The Agency Workers Regulations 2010 come into effect in October this year, improving working conditions for temporary workers. So what does this mean for you?

New regulations designed to give temporary employees the same basic working and employment conditions as permanent employees, after a qualifying period of 12 weeks in the job, become effective in October.

“Basic working and employment conditions” mean that agency workers are entitled to maximum working time and night work protection, rest breaks and annual leave entitlement, as well as the principal issue of equal pay. So companies that rely on temporary staff should be aware that these workers will be entitled to equal rates of pay plus other contractual entitlements, including most bonuses. In addition, temps will now be entitled to the same access to facilities and job vacancies from the first day of any assignment.

This will be of concern to companies who rely on the flexibility of the temping industry to balance and vary their staffing levels.

About 4% of the UK workforce are agency workers - the highest figure in Europe

Critics of the regulations argue that equal treatment for agency workers and contract workers doing similar work to permanent employees will impose unnecessary administrative and cost burdens on recruiters and hirers. Hirers will be required to share unprecedented detail and information on how they pay and reward their permanent staff, if they are to avoid legal liability when agency workers are not equally rewarded.

Although the legislation is designed to provide the same rights to vulnerable temporary workers at risk of being exploited, the UK temp market is also populated by highly skilled contractors who favour a more flexible working lifestyle and who are regularly paid considerably more than their permanent counterparts.

It was reported that prime minister David Cameron had sought legal opinion as to whether there was a loophole to amend or not bring the regulations into force. However it is now confirmed that the legislation will come into force and the long-awaited guidance has now been published.

About 4% of the UK workforce are agency workers - the highest percentage in Europe. Companies who use temps now need to consider practical strategies for data sharing with the agencies they work with to ensure clear communication, monitoring and compliance. Depending on the nature of any temporary workforce, there may be costs issues to consider. Inevitably some companies will have to make a decision as to whether any extra cost and the burden of compliance negates the value of retaining a flexible workforce.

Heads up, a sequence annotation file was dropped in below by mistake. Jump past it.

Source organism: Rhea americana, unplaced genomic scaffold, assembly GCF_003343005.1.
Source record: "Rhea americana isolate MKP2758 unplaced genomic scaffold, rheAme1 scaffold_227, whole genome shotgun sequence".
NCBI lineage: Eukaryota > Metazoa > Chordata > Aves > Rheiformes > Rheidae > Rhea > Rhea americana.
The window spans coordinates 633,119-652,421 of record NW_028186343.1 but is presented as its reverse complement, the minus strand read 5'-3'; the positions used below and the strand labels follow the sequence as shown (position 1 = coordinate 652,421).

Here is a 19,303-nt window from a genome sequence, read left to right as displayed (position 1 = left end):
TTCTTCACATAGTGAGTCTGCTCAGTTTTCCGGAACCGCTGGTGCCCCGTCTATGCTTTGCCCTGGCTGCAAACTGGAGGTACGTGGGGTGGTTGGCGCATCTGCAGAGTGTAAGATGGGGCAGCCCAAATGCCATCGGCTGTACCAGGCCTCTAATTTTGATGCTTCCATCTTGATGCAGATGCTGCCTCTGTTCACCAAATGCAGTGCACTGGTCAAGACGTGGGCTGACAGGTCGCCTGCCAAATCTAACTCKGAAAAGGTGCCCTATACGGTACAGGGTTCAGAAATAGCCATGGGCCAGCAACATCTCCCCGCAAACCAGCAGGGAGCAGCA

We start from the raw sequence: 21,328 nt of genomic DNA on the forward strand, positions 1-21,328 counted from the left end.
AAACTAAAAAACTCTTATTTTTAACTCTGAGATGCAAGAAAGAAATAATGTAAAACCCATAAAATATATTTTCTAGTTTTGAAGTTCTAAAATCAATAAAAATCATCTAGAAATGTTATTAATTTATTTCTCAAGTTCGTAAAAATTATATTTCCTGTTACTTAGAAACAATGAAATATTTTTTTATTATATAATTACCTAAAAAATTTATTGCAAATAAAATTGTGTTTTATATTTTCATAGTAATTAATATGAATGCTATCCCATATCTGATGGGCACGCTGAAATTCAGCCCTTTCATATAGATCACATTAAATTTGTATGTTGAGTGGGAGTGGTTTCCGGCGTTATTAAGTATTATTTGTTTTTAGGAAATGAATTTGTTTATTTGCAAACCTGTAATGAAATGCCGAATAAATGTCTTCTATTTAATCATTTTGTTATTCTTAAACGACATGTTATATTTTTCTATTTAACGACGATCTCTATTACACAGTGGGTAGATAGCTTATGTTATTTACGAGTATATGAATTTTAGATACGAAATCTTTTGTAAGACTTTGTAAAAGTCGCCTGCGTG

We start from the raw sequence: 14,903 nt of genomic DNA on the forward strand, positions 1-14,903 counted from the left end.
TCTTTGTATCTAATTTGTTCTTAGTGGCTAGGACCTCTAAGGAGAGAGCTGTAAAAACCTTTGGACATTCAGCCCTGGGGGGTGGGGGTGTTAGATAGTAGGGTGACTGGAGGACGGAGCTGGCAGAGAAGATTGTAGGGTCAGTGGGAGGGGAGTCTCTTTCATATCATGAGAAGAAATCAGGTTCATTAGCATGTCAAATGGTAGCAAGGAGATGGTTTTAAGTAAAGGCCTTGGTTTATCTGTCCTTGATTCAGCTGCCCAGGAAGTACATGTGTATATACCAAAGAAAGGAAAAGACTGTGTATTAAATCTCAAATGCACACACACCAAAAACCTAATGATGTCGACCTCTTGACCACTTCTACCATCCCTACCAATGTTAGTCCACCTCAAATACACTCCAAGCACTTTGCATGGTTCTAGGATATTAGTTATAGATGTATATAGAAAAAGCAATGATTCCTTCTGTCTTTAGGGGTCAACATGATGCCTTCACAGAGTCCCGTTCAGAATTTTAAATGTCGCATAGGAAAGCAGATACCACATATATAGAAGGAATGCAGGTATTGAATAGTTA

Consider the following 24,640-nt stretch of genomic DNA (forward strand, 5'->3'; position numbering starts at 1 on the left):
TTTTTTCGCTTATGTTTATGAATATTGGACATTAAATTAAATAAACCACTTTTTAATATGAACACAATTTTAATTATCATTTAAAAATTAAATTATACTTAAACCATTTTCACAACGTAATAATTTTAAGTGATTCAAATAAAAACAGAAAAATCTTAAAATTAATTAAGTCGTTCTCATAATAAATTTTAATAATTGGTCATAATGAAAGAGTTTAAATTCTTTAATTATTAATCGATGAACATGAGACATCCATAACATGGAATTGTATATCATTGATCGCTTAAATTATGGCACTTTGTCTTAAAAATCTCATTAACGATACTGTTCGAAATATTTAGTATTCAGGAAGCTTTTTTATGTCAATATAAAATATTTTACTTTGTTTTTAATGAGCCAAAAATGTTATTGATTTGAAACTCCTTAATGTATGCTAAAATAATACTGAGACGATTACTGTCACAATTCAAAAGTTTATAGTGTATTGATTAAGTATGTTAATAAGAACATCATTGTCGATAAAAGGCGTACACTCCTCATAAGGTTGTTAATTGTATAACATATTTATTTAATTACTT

Any suggestion that the 12-week qualifying period could be avoided by rotating staff will be caught under the anti-avoidance provisions, which will enable agency workers to bring claims in the employment tribunal if they consider their temporary engagements are being deliberately structured to avoid their entitlement to equal treatment. Deliberate attempts at avoidance could result in a fine of up to £5,000.

Legal liability for non-compliance with the regulations varies between the hirer and the employment agency, depending on the nature of the breach.

Liability for failure to provide equal access to facilities and vacancies will naturally rest with the hirer. In relation to basic working and employment conditions, the agency will be initially responsible for any failure to provide equal treatment, but it will have a defence if it can demonstrate that it took “reasonable steps” to obtain the required information from the hirer. At this point, the hirer can be held liable if an employment tribunal considers it is responsible for the infringement.

Hence, it is important to take steps now to prepare and agree how this information will be provided and shared.

Wendy Trehy is a partner in the employment team at Davies Arnold Cooper